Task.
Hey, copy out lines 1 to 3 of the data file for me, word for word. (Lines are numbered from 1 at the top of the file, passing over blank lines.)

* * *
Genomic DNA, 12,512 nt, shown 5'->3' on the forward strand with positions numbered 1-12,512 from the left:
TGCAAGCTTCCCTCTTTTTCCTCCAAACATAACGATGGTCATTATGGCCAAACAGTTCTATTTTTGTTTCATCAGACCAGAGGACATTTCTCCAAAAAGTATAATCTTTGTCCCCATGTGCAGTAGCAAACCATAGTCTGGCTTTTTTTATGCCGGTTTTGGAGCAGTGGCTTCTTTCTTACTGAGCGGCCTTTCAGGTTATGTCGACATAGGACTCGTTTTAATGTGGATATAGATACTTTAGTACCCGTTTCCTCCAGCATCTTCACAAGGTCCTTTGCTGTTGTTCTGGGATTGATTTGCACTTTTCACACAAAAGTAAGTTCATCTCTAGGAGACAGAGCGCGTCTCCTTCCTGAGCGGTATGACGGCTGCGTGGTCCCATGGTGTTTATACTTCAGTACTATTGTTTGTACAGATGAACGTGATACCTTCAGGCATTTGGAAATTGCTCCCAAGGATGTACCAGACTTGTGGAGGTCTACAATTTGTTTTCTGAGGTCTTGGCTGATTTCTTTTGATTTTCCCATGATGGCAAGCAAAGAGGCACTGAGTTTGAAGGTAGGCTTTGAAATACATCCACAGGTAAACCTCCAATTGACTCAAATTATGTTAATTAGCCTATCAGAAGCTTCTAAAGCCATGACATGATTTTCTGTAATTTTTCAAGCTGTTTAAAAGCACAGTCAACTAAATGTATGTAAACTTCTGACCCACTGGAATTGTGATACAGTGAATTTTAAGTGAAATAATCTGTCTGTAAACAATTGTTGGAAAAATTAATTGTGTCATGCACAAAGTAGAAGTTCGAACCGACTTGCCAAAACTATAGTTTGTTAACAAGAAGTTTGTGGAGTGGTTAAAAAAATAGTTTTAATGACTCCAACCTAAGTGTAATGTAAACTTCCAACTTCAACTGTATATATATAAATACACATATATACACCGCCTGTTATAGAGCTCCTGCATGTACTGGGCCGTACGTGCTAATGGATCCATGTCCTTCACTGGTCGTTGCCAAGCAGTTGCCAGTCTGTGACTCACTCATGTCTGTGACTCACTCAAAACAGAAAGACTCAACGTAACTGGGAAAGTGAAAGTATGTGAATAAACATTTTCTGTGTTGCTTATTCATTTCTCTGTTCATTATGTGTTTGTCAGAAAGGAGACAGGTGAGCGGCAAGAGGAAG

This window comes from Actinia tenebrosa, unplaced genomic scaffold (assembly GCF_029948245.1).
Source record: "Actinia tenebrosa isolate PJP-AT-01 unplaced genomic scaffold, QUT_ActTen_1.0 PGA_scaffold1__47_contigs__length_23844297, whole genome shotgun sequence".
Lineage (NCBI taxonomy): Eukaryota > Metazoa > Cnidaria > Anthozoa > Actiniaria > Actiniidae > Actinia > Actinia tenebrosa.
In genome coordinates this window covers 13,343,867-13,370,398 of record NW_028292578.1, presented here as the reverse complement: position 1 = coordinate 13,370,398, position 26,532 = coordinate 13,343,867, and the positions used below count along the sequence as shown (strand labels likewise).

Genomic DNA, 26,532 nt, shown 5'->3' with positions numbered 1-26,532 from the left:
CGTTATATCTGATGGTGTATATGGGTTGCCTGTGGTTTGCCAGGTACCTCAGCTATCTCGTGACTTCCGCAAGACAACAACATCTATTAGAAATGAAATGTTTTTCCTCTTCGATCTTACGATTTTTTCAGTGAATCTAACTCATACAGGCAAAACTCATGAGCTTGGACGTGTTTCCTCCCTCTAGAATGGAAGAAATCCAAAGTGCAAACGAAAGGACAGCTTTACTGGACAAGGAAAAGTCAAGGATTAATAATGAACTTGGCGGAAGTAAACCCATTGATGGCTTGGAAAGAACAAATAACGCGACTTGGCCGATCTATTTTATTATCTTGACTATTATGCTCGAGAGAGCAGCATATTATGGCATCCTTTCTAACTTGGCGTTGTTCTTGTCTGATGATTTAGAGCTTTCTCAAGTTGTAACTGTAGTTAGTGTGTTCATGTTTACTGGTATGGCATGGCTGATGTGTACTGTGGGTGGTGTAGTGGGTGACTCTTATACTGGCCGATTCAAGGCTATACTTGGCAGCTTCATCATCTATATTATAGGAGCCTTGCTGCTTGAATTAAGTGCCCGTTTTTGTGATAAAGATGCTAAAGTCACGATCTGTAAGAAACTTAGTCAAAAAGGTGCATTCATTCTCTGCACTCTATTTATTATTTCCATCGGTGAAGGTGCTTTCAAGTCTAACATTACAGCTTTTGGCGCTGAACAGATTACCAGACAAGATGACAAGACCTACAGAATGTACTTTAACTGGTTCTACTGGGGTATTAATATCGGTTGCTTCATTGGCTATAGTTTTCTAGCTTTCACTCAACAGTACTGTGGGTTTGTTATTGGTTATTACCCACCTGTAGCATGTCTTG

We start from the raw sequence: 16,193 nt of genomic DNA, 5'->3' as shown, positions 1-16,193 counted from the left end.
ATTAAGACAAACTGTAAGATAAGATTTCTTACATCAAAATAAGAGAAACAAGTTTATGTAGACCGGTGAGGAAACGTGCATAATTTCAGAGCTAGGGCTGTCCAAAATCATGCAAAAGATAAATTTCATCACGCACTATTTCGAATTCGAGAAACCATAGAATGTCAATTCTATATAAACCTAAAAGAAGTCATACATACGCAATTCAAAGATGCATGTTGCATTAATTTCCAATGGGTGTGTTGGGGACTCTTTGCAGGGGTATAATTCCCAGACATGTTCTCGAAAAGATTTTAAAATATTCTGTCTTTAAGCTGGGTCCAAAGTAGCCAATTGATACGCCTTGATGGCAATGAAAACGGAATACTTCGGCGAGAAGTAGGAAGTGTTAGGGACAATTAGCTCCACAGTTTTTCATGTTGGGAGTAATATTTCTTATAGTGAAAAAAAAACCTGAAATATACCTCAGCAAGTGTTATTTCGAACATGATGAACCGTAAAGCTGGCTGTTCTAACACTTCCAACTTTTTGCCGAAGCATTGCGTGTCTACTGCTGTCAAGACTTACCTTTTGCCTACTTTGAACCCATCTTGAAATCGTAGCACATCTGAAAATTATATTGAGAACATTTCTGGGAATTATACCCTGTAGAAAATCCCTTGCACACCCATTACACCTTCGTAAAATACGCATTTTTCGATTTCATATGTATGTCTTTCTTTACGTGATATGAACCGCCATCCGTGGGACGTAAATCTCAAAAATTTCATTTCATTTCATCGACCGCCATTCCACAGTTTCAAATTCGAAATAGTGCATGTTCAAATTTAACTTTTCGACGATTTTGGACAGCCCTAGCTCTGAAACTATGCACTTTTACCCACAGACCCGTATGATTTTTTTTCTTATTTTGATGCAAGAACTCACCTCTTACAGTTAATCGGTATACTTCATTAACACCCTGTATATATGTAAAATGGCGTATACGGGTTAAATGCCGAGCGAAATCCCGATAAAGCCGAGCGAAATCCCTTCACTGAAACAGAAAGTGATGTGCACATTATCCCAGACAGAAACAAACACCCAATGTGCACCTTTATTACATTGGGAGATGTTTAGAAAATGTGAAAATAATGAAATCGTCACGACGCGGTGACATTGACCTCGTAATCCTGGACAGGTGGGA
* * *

Genomic DNA, 12,512 nt, shown 5'->3' on the forward strand with positions numbered 1-12,512 from the left:
TGCAAGCTTCCCTCTTTTTCCTCCAAACATAACGATGGTCATTATGGCCAAACAGTTCTATTTTTGTTTCATCAGACCAGAGGACATTTCTCCAAAAAGTATAATCTTTGTCCCCATGTGCAGTAGCAAACCATAGTCTGGCTTTTTTTATGCCGGTTTTGGAGCAGTGGCTTCTTTCTTACTGAGCGGCCTTTCAGGTTATGTCGACATAGGACTCGTTTTAATGTGGATATAGATACTTTAGTACCCGTTTCCTCCAGCATCTTCACAAGGTCCTTTGCTGTTGTTCTGGGATTGATTTGCACTTTTCACACAAAAGTAAGTTCATCTCTAGGAGACAGAGCGCGTCTCCTTCCTGAGCGGTATGACGGCTGCGTGGTCCCATGGTGTTTATACTTCAGTACTATTGTTTGTACAGATGAACGTGATACCTTCAGGCATTTGGAAATTGCTCCCAAGGATGTACCAGACTTGTGGAGGTCTACAATTTGTTTTCTGAGGTCTTGGCTGATTTCTTTTGATTTTCCCATGATGGCAAGCAAAGAGGCACTGAGTTTGAAGGTAGGCTTTGAAATACATCCACAGGTAAACCTCCAATTGACTCAAATTATGTTAATTAGCCTATCAGAAGCTTCTAAAGCCATGACATGATTTTCTGTAATTTTTCAAGCTGTTTAAAAGCACAGTCAACTAAATGTATGTAAACTTCTGACCCACTGGAATTGTGATACAGTGAATTTTAAGTGAAATAATCTGTCTGTAAACAATTGTTGGAAAAATTAATTGTGTCATGCACAAAGTAGAAGTTCGAACCGACTTGCCAAAACTATAGTTTGTTAACAAGAAGTTTGTGGAGTGGTTAAAAAAATAGTTTTAATGACTCCAACCTAAGTGTAATGTAAACTTCCAACTTCAACTGTATATATATAAATACACATATATACACCGCCTGTTATAGAGCTCCTGCATGTACTGGGCCGTACGTGCTAATGGATCCATGTCCTTCACTGGTCGTTGCCAAGCAGTTGCCAGTCTGTGACTCACTCATGTCTGTGACTCACTCAAAACAGAAAGACTCAACGTAACTGGGAAAGTGAAAGTATGTGAATAAACATTTTCTGTGTTGCTTATTCATTTCTCTGTTCATTATGTGTTTGTCAGAAAGGAGACAGGTGAGCGGCAAGAGGAAG

This window comes from Actinia tenebrosa, unplaced genomic scaffold (assembly GCF_029948245.1).